This week I heard some interesting programming on WYSU our local NPR radio station. They were doing a feature on the 50th anniversary of the Selma, Alabama civil rights march. I heard a Japanese-American (who along with his family was interned during WW II) and a Jewish rabbi interviewed.  They had gone back to attend the march they had been in 50 years ago. They talked about how the African-Americans in the first march influenced them with their courage. They were proud to have been such a part of history that helped change this country.

After the things I read and experienced this week I wondered if there had been much change. This week in Austin, Texas someone pasted “Exclusively for white people” stickers on storefront windows. The stickers called for no more than 5 black customers to be in a store at a time. It is being investigated to find out who did this. Sadly, this happened in Austin which is the most progressive city in Texas. This month a video came forward about the University of Oklahoma’s chapter of Sigma Alpha Epsilon. They were happily seen chanting racist remarks about African-Americans. The same evening that University of Oklahoma’s Sigma Alpha Epsilon came under fire for a racially charged viral video, a Confederate flag was visible hanging in a window of Oklahoma State University’s SAE house. The SAE fraternity at Oklahoma and in other states have a history of racism. I’d point out that racism at these universities could be your real “Devil in the schools.” That racism could filter into society in a big way once these students graduate. I say that because of a study published last year in The Atlantic. That study showed that, “Fraternity men make up 85 percent of U.S. Supreme Court justices since 1910, 63 percent of all U.S. presidential cabinet members since 1900 and, historically, 76 percent of U.S. senators [and] 85 percent of Fortune 500 executives.”

Topeka Kansas resident, Rev. Fred Phelps died recently. He was the anti-gay minister who along with his followers disrupted burials of veterans who had died in the wars in the Middle East. They held up signs saying, “God hates fags” near the funerals. Phelps stated he believed veterans were dying in wars because so many in the U.S. support gay rights. Rev. Phelps has also used anti-Semitic language in the fliers and tracts he distributed at his church. I find all of this very strange given Fred Phelps background. He was a highly intelligent civil rights attorney who in the 1960s would take on racial discrimination cases that no other lawyers would. He passionately fought for the rights of blacks, and then turned his passion to hate condemning gays until he died in March of 2014.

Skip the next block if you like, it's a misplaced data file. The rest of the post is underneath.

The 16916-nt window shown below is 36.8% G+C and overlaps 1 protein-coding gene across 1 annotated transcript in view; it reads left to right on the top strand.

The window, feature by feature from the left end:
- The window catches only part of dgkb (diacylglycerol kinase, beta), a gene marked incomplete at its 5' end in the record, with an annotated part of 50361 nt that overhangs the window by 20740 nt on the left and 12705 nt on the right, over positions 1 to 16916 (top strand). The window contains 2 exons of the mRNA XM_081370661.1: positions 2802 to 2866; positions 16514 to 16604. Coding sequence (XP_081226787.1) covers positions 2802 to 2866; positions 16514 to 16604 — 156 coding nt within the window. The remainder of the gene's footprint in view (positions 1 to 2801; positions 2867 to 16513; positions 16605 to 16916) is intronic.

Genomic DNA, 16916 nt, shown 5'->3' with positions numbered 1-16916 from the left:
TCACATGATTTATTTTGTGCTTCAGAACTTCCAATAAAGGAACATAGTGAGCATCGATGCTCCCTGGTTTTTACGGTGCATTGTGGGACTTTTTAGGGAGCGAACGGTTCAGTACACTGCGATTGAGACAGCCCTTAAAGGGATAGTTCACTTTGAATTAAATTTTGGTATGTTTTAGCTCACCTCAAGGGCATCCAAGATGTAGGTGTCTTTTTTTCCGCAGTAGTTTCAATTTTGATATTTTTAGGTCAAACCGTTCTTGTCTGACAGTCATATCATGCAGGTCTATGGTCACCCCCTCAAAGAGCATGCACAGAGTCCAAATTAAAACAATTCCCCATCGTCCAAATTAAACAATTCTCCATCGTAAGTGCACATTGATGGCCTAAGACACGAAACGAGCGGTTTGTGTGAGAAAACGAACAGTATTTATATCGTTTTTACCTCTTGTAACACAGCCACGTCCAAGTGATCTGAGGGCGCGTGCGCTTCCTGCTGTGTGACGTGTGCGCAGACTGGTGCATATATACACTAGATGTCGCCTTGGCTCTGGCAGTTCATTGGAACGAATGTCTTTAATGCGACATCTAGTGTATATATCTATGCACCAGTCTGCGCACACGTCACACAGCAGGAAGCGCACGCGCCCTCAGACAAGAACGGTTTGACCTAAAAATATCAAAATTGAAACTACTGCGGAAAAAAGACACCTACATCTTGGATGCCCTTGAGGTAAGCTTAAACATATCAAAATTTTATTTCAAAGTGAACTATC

It was Civil Rights leader, Bayard Rustin a gay man who introduced Martin Luther King to Gandhi’s teachings about peaceful protest. I’m sure many other gay men and women of all colors and faiths (and secular people) helped African-Americans in the Civil Rights struggle. Yet today, most black Christian churches lash out against gays fighting for their rights. I am left wondering if we have really come very far at all in the last fifty years. I also have to wonder if religion and some of its hypocrisy has helped or hindered our journey to that better world for our children.

 Oklahoma vies for most racist state.

The Roots: “Can’t Turn Me Around”

“Now or Never”

“We must live together as brothers or perish together as fools.” ~ MLK

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1 Comment

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One response to “Not There Yet

  1. Jim Jordan

    Oh the truth, so difficult to find or reason with.